The Stolen Child
- Themes: Irish mythology, possession, death, childhood
- Language: Sibilance ‘We Seek for Slumbering trout’ – echoes gentle whispering sound as fairies whisper into ears (sinister and supernatural quality)
- Archaic syntax ‘Where dips he rocky highland’ – connects fairies with past/world of folklore
- Superlative adjective ‘reddest stolen cherries’ image of danger/temptation
- Topographical emphasis ‘Sleuth Wood’ ‘Glen-Car’ – emphasizes focus on location and importance of setting
- Form and structure: Repetition of refrain- hypnotic quality, similar to lullaby, imperative command makes it more luring
- Juxtaposition-‘chase the frothy bubbles/the world is full of troubles’ contrast between fun/playful atmosphere and negative image of world
- Final line of each stanza being the longest ‘For the world’s more full of weeping than you can understand’ – disrupts idealistic portrayal of fairy life and introduces sinister element.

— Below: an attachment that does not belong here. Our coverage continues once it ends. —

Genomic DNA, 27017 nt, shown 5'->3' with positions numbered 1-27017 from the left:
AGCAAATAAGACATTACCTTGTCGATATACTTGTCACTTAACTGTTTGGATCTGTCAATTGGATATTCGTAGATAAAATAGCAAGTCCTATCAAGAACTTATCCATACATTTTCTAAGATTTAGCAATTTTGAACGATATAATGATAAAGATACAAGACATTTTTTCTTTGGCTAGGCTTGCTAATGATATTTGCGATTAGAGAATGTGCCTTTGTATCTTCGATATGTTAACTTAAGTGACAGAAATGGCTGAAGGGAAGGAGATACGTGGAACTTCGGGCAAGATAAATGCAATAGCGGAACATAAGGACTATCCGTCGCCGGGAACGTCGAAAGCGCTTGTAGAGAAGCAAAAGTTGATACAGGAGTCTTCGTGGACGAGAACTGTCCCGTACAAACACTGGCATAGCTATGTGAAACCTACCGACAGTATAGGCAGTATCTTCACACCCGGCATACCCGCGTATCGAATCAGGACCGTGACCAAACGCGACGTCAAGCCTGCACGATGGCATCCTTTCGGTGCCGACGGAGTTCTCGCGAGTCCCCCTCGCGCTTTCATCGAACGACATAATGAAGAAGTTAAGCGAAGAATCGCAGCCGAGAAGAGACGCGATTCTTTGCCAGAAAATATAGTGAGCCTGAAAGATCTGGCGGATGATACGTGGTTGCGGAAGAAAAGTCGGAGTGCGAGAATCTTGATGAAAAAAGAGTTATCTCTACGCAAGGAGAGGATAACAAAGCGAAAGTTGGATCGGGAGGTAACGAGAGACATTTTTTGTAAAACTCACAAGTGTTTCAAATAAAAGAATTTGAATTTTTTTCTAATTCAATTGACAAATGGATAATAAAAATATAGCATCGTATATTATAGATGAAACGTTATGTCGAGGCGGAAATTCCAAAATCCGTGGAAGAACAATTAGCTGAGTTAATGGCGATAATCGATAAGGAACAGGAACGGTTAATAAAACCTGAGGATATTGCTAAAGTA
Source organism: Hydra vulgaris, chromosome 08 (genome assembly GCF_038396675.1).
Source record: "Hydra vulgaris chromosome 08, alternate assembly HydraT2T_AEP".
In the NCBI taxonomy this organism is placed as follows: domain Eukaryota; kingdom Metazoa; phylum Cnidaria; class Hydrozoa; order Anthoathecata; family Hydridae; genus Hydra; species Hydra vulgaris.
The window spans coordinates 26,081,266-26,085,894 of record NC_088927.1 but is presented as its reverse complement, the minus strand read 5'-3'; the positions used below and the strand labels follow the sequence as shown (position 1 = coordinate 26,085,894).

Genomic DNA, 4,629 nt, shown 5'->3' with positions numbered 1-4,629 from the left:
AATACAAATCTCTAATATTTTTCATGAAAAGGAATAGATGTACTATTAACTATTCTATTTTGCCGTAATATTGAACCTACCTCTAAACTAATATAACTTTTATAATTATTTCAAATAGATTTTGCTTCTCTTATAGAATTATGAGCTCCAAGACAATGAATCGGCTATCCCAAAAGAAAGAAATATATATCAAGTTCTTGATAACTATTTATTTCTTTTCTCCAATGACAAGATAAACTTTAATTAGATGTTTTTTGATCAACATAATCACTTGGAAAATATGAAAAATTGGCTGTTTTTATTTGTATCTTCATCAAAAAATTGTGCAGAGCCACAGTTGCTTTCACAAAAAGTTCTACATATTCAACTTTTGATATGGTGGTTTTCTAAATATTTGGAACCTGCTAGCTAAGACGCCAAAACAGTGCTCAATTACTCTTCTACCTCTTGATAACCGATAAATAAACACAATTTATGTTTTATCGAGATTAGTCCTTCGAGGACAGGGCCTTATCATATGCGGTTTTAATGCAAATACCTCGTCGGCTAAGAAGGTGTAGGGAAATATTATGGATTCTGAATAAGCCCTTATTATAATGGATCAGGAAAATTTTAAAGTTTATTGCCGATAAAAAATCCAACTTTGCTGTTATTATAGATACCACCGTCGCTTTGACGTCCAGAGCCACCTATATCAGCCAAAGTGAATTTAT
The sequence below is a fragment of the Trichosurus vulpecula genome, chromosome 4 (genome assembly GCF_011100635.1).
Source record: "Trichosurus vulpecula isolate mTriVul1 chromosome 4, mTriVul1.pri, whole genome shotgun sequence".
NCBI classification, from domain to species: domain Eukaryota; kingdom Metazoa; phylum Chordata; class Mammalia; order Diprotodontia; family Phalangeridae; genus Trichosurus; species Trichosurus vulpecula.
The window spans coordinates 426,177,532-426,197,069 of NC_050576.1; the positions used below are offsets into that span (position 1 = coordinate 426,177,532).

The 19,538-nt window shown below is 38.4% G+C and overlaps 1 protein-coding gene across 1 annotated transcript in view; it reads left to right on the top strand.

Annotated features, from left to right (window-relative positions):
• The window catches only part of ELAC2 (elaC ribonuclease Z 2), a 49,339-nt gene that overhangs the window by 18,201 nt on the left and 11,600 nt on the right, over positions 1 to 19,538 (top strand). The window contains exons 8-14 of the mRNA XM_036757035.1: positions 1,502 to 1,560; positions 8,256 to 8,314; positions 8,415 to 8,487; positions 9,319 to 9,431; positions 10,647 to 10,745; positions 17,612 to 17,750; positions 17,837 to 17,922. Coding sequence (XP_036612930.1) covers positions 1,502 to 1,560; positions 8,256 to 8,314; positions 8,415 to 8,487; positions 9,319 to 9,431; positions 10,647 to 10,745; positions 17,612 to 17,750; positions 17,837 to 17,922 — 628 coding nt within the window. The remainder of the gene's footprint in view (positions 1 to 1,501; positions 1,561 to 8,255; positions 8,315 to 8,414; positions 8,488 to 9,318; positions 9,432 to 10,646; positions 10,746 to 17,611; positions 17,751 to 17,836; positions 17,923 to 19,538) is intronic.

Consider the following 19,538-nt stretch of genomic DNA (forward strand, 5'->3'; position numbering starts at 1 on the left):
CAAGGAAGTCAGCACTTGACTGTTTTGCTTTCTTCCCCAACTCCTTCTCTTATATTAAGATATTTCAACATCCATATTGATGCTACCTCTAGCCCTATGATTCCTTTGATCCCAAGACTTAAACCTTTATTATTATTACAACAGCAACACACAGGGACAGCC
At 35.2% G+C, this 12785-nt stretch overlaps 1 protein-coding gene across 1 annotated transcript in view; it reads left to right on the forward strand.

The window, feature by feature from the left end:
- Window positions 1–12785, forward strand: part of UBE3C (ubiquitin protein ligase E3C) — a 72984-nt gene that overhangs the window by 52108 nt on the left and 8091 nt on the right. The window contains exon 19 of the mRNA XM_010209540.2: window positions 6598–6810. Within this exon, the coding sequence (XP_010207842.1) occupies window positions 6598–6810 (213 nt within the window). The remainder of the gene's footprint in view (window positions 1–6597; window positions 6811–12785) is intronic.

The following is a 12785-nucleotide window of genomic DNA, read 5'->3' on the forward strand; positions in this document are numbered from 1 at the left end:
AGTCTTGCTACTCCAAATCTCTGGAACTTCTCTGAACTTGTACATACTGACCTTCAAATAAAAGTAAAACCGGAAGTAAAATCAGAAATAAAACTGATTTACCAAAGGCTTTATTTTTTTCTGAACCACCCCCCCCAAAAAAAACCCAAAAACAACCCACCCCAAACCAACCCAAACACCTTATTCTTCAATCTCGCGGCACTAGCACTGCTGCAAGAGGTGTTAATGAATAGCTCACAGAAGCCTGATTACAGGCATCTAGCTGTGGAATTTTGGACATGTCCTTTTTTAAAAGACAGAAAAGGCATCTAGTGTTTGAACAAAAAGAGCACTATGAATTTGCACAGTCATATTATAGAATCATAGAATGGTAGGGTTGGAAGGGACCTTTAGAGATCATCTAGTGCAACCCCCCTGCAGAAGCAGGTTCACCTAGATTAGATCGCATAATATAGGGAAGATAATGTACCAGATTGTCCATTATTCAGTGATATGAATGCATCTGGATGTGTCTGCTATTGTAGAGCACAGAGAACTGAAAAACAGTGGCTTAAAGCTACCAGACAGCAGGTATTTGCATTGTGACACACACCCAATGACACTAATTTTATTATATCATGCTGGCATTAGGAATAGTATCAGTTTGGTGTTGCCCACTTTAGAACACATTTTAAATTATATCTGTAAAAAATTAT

- The line is a personified metaphor - suggests that the sadness interrupts the world.
- Context: Celtic Twilight movement- revival of Irish culture
- Nature idealised over the city suggesting world’s become corrupt ‘world is full of troubles’
- Based on legend of fairies stealing children from beds and Yeats’ interest in mythology ‘with a faery, hand in hand.’
- Links: Easter 1916 and September 1913- contain a refrain and ambiguous aspect.
- Leda and the Swan ’Agamemnon dead’- based upon legendary myth
- Easter 1916- ambiguity over actions of rebels links to that of the fairies
- Key quotes: ‘Reddest stolen cherries’ ‘Come away, O human child!’ ‘For the world’s more full of weeping’ ‘For he comes, the human child’
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